It's only the third week of January, but 2019 is turning into a horror year for Huawei: the company's phones have now been reportedly banned from a major research institute in Taiwan.
Local news reports (for example, here at Yahoo!'s Kimo arm and here at United Daily News) said the Industrial Technology Research Institute (ITRI) is banning Huawei devices from connecting to its internal network as of noon, January 15.
United Daily News quoted from the Institute's internal notice: “ITRI is a national science and technology research and development unit. Many research and development contents [sic] involve confidentiality. In order to maintain information security and comply with government policies, if you use Huawei mobile phones from 1/15 noon, you will not be able to use the Institute's wireless internal network.”
The edict affects ITRI's 6,000 staff, and the organisation reportedly also conducted an audit to ensure no Huawei kit was installed on its networks.
ITRI's move is in line with a Taiwanese national security council order that came into effect January 1 2019. That order banned all Chinese communication products from transport, energy facilities, finance and technology, financial service, government administration, security systems, healthcare, and water infrastructure. Individuals in Taiwan are still free to buy Huawei kit.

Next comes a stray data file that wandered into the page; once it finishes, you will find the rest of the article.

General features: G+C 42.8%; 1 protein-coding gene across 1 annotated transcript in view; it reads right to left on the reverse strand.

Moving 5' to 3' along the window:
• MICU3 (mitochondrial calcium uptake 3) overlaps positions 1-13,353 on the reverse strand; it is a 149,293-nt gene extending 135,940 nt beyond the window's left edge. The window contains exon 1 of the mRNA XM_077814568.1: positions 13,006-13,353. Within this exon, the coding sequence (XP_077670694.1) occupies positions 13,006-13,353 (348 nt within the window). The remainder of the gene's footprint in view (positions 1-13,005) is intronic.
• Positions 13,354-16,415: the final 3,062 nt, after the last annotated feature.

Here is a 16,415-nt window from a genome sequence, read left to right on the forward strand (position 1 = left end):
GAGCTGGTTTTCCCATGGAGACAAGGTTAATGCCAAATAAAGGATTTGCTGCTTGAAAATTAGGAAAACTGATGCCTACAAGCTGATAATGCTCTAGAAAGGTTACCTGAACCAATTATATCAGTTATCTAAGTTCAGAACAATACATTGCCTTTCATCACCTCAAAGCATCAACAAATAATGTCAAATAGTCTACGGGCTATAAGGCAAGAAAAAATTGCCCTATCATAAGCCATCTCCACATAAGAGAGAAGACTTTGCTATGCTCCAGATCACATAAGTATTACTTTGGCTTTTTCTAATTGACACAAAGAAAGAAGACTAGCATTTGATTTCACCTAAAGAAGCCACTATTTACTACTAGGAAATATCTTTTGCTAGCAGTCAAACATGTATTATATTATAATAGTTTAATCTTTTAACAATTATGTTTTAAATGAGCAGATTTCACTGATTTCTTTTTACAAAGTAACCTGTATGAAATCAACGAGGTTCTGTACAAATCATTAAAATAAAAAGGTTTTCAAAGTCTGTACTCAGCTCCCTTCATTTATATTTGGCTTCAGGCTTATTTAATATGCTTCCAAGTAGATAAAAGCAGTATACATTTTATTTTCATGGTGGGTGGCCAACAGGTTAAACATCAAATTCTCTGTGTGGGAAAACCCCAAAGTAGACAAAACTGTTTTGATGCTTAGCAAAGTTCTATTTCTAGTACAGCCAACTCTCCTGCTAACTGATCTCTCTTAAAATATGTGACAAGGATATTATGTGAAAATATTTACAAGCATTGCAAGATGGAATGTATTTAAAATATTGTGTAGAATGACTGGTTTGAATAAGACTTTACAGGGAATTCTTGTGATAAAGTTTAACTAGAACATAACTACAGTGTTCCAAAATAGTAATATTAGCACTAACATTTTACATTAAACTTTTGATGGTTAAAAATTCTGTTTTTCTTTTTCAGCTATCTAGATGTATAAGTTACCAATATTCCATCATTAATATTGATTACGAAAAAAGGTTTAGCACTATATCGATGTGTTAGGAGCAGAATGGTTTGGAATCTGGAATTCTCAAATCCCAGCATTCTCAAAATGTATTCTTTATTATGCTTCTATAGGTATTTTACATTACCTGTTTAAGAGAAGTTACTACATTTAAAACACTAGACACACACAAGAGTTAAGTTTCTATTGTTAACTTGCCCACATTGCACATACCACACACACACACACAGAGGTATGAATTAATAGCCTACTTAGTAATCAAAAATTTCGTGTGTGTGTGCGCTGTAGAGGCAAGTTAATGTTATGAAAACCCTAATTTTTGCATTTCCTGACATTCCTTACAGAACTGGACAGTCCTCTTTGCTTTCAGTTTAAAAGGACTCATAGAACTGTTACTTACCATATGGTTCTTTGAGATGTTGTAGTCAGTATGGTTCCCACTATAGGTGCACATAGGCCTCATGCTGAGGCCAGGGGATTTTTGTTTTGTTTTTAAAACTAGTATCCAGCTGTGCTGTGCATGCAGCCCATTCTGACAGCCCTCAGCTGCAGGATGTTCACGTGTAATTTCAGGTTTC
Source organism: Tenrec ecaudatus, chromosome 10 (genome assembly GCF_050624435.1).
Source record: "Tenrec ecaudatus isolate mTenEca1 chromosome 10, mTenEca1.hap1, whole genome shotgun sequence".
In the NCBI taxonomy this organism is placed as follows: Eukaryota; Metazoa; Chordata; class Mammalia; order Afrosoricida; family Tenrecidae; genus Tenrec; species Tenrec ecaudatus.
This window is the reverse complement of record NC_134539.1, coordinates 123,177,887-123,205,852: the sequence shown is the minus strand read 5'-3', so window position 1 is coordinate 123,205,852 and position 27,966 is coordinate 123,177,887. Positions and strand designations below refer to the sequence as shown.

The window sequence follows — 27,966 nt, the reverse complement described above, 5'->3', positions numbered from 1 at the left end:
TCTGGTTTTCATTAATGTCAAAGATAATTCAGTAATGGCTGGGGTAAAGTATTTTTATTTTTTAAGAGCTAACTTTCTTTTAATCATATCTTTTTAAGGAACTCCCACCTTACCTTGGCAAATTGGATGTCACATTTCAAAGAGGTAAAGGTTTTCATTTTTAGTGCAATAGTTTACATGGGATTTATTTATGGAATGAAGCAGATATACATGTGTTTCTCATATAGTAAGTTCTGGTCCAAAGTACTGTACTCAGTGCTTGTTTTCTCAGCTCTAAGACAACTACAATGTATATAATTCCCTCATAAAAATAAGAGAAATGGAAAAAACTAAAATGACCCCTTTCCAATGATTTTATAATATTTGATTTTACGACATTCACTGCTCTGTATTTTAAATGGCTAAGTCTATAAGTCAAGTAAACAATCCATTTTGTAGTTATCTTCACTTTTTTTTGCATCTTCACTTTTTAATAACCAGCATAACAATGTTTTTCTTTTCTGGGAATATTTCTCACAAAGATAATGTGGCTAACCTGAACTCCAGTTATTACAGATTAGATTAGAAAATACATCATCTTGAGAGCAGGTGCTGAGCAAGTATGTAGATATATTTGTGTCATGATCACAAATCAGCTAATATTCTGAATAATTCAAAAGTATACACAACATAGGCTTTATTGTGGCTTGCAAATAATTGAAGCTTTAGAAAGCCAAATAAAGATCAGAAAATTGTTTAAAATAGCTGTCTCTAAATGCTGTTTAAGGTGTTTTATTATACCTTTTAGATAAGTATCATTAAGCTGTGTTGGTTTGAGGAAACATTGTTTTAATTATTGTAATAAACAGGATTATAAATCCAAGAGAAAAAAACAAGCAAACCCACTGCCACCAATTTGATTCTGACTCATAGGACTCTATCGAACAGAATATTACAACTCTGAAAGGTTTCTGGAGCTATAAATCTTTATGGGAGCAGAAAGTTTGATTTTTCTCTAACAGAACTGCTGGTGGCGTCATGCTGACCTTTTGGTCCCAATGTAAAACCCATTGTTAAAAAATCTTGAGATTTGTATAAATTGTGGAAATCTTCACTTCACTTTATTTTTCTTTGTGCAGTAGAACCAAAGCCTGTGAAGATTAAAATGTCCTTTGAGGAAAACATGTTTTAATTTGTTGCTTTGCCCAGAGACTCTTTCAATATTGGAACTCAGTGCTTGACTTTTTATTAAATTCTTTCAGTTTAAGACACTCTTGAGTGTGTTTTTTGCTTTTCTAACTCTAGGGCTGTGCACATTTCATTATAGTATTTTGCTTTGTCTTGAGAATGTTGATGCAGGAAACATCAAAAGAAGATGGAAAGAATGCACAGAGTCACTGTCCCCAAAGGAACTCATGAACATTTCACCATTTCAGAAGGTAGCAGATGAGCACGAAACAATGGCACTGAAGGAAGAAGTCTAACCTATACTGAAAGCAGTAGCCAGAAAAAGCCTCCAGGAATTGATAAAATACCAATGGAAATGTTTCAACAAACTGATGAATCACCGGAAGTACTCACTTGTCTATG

Along with last week's arrest in Poland that reportedly led to that country considering its own ban, there's more trouble in the US. According to the Wall Street Journal, the US Commerce Department has blocked Huawei's Silicon Valley R&D subsidiary, Futurewei, from sending some of its technologies back to China.
The Commerce Department sent a letter advising it would not renew an export licence covering telecommunications technology and software. The WSJ said the Futurewei unit has a $16m budget and more than 40 staff.
Futurewei has been embroiled in trade secrets disputes in the US. In July 2018, whistleblower Jesse Hong claimed Huawei and Futurewei had ordered Hong and two co-workers to register for Facebook's Telecom Infrastructure Project 2016 shindig under fake company names, so they could steal rivals' trade secrets and send them to China.
He went on to claim that he had refused, but alleged in the court filings that two Huawei staff had attended the Facebook gathering.
Huawei has refuted the claims.
In October, The Reg reported that CNEX Labs' cofounder and CTO Yiren Ronnie Huang was suing Futurewei and Huawei for allegedly stealing his SSD technology, after the companies had sued CNEX for IP theft, racketeering and employee poaching.
China's government has come to Huawei's aid. Today, Reuters reported that a foreign ministry spokesperson, Hua Chunying, said that countries were lying about the company.
“We urge relevant parties to cease the groundless fabrications and unreasonable restrictions toward Huawei and other Chinese companies, and create a fair, good and just environment for mutual investment and normal cooperation by both sides’ companies,” Hua said.
“Groundless” accusations about product security are being used to restrict Chinese vendors' international development, Hua said. ®